“No man,” said Dr. Johnson, “is a hypocrite in his pleasures.” Now, people can be hypocrites about their pleasures, like the fashionable people over the generations who have gone to the opera not for the pleasure of the music but for the pleasure of dressing up and being seen. And many people have guilty pleasures—low tastes that they conceal.
My own most enduring and lifelong pleasure has been reading, and while I do read history and biography for amusement, my low pleasure is reading murder mysteries.
I could, if I liked, try to dress that up. I could say that murder mysteries follow the archetypal pattern that we see in comedy: Into an apparently orderly world, disorder is introduced, and through a realignment of relationships, a new order is created. This is more or less the pattern that W.H. Auden describes in his classic essay on the detective story, “The Guilty Vicarage.” Further, the genre allows the reader to participate vicariously in dangerous and violent actions and impulses at no personal cost, for a psychological discharge of those impulses. (As I have said before, after a long day at work with professional journalists, nothing gives more comfort that a comfortable chair, a strong drink, and an account of disagreeable people meeting violent death.)
But I know in my heart that most of what I read in this vein is of marginal literary achievement.* In “Who Cares Who Killed Roger Ackroyd?” Edmund Wilson returned to the detective novel after having disparaged Rex Stout (whose complete Nero Wolfe oeuvre I own and re-read periodically) and gave a it second chance after champions of the genre had written to him. On their recommendation, he picked up Dorothy Sayers. Listen to his voice rise: “Well, I set out to read The Nine Tailors in the hope of tasting some novel excitement, and I declare that it seems to me one of the dullest books I have ever encountered in any field. The first part of it is all about bell-ringing as it is practised in English churches and contains a lot of information of the kind that you might expect to find in an encyclopedia article on campanology. I skipped a good deal of this. ... There was also a dreadful stock English nobleman of the casual and debonair kind, with the embarrassing name of Lord Peter Wimsey. ...”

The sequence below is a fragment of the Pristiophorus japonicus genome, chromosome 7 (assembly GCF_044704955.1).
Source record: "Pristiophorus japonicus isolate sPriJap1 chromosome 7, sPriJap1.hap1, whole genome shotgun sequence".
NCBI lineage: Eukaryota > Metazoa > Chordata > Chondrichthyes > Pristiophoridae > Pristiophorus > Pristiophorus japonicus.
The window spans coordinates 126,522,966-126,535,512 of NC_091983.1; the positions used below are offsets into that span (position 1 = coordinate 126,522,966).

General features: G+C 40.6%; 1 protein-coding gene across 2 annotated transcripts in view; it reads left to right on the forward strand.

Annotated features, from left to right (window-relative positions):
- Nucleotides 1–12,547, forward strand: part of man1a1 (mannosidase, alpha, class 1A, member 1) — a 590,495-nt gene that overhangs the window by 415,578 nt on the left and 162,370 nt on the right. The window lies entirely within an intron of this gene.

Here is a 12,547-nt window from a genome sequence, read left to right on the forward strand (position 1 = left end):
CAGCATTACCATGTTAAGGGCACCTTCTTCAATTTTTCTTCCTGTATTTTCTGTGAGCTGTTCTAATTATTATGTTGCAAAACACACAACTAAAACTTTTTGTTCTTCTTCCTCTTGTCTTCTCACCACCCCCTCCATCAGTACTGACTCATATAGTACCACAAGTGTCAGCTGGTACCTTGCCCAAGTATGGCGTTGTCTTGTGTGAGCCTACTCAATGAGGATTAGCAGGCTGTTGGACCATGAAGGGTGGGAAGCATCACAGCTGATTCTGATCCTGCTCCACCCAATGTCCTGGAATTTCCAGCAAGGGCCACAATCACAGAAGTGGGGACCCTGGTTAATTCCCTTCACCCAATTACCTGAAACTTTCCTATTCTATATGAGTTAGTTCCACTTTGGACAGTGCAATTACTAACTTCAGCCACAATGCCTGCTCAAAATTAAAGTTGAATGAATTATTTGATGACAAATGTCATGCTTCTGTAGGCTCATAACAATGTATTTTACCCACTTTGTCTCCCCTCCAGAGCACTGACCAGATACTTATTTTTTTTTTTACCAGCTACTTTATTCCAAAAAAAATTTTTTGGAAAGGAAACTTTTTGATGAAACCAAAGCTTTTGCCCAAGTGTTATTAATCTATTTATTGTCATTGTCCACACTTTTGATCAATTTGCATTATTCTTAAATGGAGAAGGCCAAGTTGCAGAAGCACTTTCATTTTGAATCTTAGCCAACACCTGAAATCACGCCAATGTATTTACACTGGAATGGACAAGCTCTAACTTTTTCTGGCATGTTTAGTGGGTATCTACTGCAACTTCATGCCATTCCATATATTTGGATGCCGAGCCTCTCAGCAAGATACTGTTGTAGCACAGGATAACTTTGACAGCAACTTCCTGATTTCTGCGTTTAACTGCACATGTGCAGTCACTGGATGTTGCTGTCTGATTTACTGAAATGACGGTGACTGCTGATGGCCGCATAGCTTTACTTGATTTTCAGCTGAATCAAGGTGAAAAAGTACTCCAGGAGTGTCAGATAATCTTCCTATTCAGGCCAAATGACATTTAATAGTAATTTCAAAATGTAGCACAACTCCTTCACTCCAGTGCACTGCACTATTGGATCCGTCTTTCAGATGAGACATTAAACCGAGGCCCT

Pace, admirers of Dorothy Sayers. Elsewhere, in the essay “Reading,” collected in The Dyer’s Hand, Auden says, “Pleasure is by no means an infallible critical guide, but it is the least fallible.” If it gives you joy, it has some value.
The guilty pleasures give pleasure, and for reasons. And now, despite my repeated insistence on the importance of getting to the point immediately in writing, I tell you that the previous five paragraphs are merely a prologue to the point of today’s post: I invite you to share your own guilty pleasures, and explain how they satisfy you.
For the sake of seemliness, let’s restrict the comments to books. If your favorite tipple is two parts single malt to one part Gatorade, that is something we would prefer not to know. If you please, the books you genuinely enjoy, regardless of their prestige, and the pleasure they give you:
*I did manage to get through Dan Brown’s Da Vinci Code by reading very fast for plot and paying no attention to the prose. But when I picked up Angels and Demons, I started hearing what it sounded like and ground to a halt within a couple of chapters, never to return.